Today’s critically acclaimed dramas are largely devoid of sincerity. AMC’s “Mad Men” and Showtime’s “Homeland” have captivated audiences worldwide, though unconventionally. They succeed on the strength of their deception rather than their morality. We enjoy partaking in the game of cat-and-mouse they set up for us.
After two seasons of Showtime’s “Homeland,” we still cannot be certain that Sgt. Nicholas Brody is worthy of our trust. The “us against the world” effect of the season two finale leads us to believe Brody was not responsible for the death of over 200 people at Vice President Walden’s memorial service. But in a show as turbulent as “Homeland,” do we dare blindly believe?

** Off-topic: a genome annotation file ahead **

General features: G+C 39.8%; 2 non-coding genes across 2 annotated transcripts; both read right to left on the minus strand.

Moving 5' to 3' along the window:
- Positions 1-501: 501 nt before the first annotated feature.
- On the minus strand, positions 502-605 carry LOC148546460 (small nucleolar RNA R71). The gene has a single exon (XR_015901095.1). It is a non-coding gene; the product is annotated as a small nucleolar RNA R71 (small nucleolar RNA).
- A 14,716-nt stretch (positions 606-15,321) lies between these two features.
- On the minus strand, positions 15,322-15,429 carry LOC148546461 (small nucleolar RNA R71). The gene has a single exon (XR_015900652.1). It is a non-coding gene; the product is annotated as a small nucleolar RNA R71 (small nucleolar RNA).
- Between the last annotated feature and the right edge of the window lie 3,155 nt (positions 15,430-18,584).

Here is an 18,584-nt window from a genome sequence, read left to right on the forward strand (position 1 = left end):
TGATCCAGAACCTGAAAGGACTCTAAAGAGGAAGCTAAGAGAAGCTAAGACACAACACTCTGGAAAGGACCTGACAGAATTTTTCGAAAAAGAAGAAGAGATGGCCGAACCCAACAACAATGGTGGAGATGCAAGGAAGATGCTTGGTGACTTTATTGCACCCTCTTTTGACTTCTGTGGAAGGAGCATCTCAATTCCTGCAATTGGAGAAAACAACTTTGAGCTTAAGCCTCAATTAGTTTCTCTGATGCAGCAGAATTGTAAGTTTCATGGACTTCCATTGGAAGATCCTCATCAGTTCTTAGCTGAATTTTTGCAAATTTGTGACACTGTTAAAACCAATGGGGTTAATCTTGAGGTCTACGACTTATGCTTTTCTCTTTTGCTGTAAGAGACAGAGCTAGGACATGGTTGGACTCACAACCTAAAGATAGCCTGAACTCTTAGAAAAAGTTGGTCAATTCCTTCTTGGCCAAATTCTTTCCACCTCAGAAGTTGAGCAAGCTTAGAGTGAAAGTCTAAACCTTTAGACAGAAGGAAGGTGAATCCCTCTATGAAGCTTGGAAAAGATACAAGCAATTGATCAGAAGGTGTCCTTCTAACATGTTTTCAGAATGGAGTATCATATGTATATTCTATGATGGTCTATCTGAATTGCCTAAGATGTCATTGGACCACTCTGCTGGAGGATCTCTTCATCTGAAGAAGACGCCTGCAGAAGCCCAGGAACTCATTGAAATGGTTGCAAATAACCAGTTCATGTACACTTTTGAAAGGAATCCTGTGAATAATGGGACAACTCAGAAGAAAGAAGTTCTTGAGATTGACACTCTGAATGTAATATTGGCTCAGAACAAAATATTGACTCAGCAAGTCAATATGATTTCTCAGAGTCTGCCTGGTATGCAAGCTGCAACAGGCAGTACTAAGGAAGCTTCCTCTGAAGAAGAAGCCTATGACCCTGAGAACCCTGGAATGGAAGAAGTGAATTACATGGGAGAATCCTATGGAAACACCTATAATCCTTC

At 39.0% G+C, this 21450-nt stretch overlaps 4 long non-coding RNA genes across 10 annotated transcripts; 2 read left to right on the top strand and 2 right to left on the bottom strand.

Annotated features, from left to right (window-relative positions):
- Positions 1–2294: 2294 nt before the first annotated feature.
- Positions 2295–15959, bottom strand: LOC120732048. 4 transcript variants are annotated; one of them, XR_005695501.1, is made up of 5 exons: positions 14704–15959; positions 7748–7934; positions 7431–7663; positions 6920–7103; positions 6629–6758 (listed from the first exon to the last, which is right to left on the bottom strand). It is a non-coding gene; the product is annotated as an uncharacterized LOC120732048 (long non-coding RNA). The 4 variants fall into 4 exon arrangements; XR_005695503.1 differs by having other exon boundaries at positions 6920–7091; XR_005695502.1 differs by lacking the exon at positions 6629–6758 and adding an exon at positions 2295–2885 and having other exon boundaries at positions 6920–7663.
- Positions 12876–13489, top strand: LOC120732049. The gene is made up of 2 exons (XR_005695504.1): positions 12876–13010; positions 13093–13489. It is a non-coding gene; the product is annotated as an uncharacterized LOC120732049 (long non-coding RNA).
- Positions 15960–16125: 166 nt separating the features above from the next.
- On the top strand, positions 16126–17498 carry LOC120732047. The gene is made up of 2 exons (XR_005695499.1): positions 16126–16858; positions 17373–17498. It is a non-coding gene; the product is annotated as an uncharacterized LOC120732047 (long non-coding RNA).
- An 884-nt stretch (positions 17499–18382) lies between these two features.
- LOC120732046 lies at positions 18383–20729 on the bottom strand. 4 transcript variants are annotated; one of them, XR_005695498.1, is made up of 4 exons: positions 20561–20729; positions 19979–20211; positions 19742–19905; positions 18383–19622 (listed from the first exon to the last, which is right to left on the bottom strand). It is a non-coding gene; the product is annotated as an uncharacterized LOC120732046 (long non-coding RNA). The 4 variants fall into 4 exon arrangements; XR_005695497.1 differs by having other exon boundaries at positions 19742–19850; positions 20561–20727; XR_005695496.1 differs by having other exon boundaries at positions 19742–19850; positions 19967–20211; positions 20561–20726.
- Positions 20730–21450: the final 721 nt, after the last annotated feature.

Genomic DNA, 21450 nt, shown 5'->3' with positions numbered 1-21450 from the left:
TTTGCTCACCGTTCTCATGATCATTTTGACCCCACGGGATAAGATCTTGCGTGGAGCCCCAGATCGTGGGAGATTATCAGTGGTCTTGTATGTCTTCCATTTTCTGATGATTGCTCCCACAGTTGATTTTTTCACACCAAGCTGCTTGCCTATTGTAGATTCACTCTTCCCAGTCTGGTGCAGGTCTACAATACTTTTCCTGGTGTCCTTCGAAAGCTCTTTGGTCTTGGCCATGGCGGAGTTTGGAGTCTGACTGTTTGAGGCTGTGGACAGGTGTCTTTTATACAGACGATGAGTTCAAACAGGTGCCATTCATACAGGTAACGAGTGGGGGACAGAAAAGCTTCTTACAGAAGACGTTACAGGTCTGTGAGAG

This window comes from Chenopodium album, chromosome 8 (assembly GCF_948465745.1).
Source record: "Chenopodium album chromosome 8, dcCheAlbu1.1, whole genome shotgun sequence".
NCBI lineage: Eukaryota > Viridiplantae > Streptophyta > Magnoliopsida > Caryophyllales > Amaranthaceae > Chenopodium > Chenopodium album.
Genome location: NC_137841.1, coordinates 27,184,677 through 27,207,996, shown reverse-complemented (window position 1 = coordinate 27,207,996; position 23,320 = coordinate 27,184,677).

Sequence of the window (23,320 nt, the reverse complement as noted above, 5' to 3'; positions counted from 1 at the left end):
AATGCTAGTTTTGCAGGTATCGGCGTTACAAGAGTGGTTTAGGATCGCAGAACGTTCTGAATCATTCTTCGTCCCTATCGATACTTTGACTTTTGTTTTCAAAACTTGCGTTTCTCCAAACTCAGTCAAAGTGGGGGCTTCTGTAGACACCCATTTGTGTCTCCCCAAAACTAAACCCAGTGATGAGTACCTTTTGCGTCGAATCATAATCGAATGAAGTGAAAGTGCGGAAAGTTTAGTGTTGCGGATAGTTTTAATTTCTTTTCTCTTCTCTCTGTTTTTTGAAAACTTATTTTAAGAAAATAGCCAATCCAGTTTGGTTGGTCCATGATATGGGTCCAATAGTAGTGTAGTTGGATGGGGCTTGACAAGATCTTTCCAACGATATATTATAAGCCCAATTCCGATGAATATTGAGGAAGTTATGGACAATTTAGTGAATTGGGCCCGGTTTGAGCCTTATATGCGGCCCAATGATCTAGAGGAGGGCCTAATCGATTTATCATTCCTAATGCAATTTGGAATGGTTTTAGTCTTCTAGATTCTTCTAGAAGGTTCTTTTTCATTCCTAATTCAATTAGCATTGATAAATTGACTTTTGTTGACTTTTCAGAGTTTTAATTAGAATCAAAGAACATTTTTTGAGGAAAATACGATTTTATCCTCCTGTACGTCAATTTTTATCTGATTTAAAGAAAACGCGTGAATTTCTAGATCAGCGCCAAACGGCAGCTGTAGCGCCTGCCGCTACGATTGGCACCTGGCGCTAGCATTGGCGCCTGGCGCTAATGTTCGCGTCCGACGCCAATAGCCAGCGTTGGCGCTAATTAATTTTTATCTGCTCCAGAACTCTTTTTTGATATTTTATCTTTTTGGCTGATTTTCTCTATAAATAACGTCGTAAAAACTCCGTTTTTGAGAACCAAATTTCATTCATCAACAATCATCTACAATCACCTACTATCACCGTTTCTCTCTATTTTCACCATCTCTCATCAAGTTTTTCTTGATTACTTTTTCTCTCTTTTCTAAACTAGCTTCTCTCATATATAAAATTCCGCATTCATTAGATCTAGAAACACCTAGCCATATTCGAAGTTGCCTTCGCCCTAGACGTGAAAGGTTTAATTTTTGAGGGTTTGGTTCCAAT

Can we ever trust our protagonists? Do we believe in “Mad Men’s” Don Draper — or is it Dick Whitman? The true identity of the main character is withheld for much of the first season. But in the sleazy Manhattan advertising scene of the 1960s, this is hardly the only indiscretion. Not unlike Brody on “Homeland,” the ad men of Sterling Cooper Draper Pryce live double lives. They are adulterers and alcoholics, who return home to their attention-starved children and wives who are in denial, without a suspicion of doubt.
The honest moments that organically arise from duplicity are what keep us tuning in each week. The shock of watching Carrie repeatedly confess her love for Brody, or the moment you realize Don is just a man haunted by the past, make these dramas must-see programming.
— Isabel Jones
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